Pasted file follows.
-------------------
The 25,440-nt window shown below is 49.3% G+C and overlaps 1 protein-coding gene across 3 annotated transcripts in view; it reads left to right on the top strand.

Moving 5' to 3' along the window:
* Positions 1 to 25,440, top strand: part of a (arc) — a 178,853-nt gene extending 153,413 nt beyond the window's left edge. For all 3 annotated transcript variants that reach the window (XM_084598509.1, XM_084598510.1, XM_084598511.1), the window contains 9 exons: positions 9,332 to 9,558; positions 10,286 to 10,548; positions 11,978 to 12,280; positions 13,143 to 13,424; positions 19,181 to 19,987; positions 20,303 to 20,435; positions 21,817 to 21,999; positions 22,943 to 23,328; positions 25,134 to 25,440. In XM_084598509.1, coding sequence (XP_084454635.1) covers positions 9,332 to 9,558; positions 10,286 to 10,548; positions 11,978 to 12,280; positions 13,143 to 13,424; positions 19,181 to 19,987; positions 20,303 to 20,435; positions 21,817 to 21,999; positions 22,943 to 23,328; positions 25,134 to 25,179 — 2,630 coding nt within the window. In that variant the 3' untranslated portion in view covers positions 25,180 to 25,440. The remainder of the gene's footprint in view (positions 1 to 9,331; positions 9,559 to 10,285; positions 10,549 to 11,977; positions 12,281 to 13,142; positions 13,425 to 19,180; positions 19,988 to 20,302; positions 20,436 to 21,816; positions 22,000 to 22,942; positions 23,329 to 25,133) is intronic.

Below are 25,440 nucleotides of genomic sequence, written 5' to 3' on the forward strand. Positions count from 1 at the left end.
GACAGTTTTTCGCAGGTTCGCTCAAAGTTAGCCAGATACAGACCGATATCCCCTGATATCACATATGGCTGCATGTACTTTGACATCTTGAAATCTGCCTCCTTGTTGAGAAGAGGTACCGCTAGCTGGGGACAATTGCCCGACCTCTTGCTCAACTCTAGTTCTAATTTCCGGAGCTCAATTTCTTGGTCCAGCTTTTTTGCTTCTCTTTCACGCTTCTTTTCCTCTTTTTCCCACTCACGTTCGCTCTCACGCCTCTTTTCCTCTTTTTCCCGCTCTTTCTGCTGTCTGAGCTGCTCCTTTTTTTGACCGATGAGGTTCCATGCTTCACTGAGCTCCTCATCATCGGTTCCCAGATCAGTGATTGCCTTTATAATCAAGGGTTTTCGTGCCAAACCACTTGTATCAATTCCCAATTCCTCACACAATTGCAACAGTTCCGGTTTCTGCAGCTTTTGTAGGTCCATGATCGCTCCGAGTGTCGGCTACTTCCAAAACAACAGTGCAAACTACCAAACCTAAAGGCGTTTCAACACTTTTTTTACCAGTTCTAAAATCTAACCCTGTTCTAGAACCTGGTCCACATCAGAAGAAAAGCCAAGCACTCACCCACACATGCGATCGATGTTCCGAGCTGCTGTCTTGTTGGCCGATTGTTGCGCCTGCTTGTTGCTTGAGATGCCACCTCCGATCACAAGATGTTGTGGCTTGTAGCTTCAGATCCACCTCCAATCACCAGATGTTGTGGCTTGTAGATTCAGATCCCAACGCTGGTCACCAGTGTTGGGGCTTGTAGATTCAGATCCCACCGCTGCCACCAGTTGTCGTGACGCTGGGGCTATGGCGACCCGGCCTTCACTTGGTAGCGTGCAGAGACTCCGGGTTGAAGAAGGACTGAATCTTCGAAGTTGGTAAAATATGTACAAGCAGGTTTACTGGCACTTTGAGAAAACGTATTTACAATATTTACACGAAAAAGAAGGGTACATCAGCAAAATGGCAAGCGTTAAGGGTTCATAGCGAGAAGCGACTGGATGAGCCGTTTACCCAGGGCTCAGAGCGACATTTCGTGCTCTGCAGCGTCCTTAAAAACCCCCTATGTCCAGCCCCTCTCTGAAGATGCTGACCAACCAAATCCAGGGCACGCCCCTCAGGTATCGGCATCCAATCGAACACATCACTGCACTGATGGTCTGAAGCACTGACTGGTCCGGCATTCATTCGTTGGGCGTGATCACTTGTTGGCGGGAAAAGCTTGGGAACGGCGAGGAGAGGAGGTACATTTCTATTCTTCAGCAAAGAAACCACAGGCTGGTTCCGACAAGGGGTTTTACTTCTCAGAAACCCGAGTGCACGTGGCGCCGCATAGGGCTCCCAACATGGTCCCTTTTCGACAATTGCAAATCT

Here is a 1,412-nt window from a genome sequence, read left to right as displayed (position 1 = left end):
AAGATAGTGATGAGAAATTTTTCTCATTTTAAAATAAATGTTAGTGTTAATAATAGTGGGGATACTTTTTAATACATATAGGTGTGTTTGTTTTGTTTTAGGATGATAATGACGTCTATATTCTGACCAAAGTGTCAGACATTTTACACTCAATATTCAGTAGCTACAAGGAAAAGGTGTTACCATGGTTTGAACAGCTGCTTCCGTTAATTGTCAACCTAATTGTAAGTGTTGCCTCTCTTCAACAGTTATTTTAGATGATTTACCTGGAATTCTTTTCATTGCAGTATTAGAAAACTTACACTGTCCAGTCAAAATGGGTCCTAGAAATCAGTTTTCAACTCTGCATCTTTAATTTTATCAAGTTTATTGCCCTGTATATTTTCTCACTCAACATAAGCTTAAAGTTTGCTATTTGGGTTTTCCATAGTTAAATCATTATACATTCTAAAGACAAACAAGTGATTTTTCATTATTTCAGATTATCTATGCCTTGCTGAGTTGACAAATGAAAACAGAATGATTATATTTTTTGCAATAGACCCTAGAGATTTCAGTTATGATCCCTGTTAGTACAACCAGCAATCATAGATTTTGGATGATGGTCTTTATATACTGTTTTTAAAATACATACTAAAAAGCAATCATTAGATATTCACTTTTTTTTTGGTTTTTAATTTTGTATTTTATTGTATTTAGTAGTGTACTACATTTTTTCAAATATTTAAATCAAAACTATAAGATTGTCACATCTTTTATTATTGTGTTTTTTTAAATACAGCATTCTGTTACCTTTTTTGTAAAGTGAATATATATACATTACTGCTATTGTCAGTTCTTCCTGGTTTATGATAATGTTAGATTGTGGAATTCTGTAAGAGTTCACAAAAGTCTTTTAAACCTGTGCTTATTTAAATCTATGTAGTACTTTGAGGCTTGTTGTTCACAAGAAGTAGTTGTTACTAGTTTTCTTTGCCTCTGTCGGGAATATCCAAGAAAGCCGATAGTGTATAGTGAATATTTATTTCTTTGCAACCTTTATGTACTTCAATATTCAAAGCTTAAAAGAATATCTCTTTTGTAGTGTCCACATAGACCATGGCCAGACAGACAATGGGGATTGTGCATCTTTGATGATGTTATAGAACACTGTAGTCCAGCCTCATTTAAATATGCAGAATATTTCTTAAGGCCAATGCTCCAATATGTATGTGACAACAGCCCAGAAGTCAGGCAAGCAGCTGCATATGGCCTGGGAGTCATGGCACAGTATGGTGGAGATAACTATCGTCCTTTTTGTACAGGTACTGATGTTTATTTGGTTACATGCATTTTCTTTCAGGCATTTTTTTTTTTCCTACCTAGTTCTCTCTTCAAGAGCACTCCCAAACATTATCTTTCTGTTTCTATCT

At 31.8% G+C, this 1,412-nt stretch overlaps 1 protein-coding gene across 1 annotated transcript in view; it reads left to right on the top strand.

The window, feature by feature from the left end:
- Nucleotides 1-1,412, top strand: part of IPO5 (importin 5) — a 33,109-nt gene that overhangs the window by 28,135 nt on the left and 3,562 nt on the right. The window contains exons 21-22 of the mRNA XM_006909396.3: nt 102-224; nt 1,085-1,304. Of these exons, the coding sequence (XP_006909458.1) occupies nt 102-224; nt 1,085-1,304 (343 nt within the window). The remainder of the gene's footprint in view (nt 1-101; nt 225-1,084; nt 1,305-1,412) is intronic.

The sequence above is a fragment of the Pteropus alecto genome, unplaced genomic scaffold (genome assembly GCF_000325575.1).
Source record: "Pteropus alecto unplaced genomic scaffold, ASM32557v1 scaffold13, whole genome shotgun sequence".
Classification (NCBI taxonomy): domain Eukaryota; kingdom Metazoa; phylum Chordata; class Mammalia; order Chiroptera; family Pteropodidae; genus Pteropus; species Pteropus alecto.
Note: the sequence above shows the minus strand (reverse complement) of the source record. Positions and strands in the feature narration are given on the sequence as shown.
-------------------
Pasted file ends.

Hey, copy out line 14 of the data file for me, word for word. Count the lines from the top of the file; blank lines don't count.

Note: the sequence above shows the minus strand (reverse complement) of the source record. Positions and strands in the feature narration are given on the sequence as shown.